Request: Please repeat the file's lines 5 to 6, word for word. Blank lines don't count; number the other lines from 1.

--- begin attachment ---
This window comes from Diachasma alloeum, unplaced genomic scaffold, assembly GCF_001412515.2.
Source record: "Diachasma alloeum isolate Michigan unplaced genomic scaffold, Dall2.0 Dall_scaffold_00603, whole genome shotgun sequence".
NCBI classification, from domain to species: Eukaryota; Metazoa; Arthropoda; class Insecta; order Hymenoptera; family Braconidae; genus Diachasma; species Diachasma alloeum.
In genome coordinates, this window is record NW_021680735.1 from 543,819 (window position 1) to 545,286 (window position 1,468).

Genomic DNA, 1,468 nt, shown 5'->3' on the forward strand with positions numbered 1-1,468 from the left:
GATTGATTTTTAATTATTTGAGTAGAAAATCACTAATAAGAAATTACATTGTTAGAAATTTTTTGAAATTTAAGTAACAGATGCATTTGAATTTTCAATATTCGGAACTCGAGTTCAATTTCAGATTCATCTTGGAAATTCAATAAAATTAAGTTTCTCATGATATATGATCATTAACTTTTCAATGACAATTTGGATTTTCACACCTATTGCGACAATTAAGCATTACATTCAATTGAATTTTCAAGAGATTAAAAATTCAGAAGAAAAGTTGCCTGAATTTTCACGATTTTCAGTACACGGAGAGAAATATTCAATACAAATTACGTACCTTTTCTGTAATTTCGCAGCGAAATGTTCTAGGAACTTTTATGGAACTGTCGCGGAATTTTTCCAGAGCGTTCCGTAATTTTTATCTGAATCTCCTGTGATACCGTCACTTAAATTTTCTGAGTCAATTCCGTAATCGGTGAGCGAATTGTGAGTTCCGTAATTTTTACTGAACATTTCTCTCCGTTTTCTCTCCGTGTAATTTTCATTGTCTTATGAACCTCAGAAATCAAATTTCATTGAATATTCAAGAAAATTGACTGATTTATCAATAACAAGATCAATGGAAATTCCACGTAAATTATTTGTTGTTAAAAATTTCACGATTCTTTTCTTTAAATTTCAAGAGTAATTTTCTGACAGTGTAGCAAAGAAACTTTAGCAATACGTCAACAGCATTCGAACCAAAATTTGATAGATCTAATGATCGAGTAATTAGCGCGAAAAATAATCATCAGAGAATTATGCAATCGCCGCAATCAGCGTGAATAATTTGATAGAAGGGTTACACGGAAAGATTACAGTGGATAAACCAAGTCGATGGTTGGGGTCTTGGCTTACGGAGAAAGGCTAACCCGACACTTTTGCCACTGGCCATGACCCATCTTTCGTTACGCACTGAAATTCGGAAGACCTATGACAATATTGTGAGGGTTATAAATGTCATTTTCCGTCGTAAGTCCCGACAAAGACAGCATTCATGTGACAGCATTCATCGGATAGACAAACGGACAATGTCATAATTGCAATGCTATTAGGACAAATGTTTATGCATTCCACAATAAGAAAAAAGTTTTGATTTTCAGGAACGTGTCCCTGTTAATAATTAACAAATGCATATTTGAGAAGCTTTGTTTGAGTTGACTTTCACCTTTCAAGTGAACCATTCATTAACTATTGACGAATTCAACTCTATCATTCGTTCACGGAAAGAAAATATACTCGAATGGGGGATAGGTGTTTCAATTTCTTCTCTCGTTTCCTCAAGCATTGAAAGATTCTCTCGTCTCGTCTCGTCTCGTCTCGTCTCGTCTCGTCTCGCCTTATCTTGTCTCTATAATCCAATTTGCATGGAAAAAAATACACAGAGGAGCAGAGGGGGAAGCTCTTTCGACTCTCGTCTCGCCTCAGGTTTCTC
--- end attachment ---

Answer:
Genomic DNA, 1,468 nt, shown 5'->3' on the forward strand with positions numbered 1-1,468 from the left:
GATTGATTTTTAATTATTTGAGTAGAAAATCACTAATAAGAAATTACATTGTTAGAAATTTTTTGAAATTTAAGTAACAGATGCATTTGAATTTTCAATATTCGGAACTCGAGTTCAATTTCAGATTCATCTTGGAAATTCAATAAAATTAAGTTTCTCATGATATATGATCATTAACTTTTCAATGACAATTTGGATTTTCACACCTATTGCGACAATTAAGCATTACATTCAATTGAATTTTCAAGAGATTAAAAATTCAGAAGAAAAGTTGCCTGAATTTTCACGATTTTCAGTACACGGAGAGAAATATTCAATACAAATTACGTACCTTTTCTGTAATTTCGCAGCGAAATGTTCTAGGAACTTTTATGGAACTGTCGCGGAATTTTTCCAGAGCGTTCCGTAATTTTTATCTGAATCTCCTGTGATACCGTCACTTAAATTTTCTGAGTCAATTCCGTAATCGGTGAGCGAATTGTGAGTTCCGTAATTTTTACTGAACATTTCTCTCCGTTTTCTCTCCGTGTAATTTTCATTGTCTTATGAACCTCAGAAATCAAATTTCATTGAATATTCAAGAAAATTGACTGATTTATCAATAACAAGATCAATGGAAATTCCACGTAAATTATTTGTTGTTAAAAATTTCACGATTCTTTTCTTTAAATTTCAAGAGTAATTTTCTGACAGTGTAGCAAAGAAACTTTAGCAATACGTCAACAGCATTCGAACCAAAATTTGATAGATCTAATGATCGAGTAATTAGCGCGAAAAATAATCATCAGAGAATTATGCAATCGCCGCAATCAGCGTGAATAATTTGATAGAAGGGTTACACGGAAAGATTACAGTGGATAAACCAAGTCGATGGTTGGGGTCTTGGCTTACGGAGAAAGGCTAACCCGACACTTTTGCCACTGGCCATGACCCATCTTTCGTTACGCACTGAAATTCGGAAGACCTATGACAATATTGTGAGGGTTATAAATGTCATTTTCCGTCGTAAGTCCCGACAAAGACAGCATTCATGTGACAGCATTCATCGGATAGACAAACGGACAATGTCATAATTGCAATGCTATTAGGACAAATGTTTATGCATTCCACAATAAGAAAAAAGTTTTGATTTTCAGGAACGTGTCCCTGTTAATAATTAACAAATGCATATTTGAGAAGCTTTGTTTGAGTTGACTTTCACCTTTCAAGTGAACCATTCATTAACTATTGACGAATTCAACTCTATCATTCGTTCACGGAAAGAAAATATACTCGAATGGGGGATAGGTGTTTCAATTTCTTCTCTCGTTTCCTCAAGCATTGAAAGATTCTCTCGTCTCGTCTCGTCTCGTCTCGTCTCGTCTCGTCTCGCCTTATCTTGTCTCTATAATCCAATTTGCATGGAAAAAAATACACAGAGGAGCAGAGGGGGAAGCTCTTTCGACTCTCGTCTCGCCTCAGGTTTCTC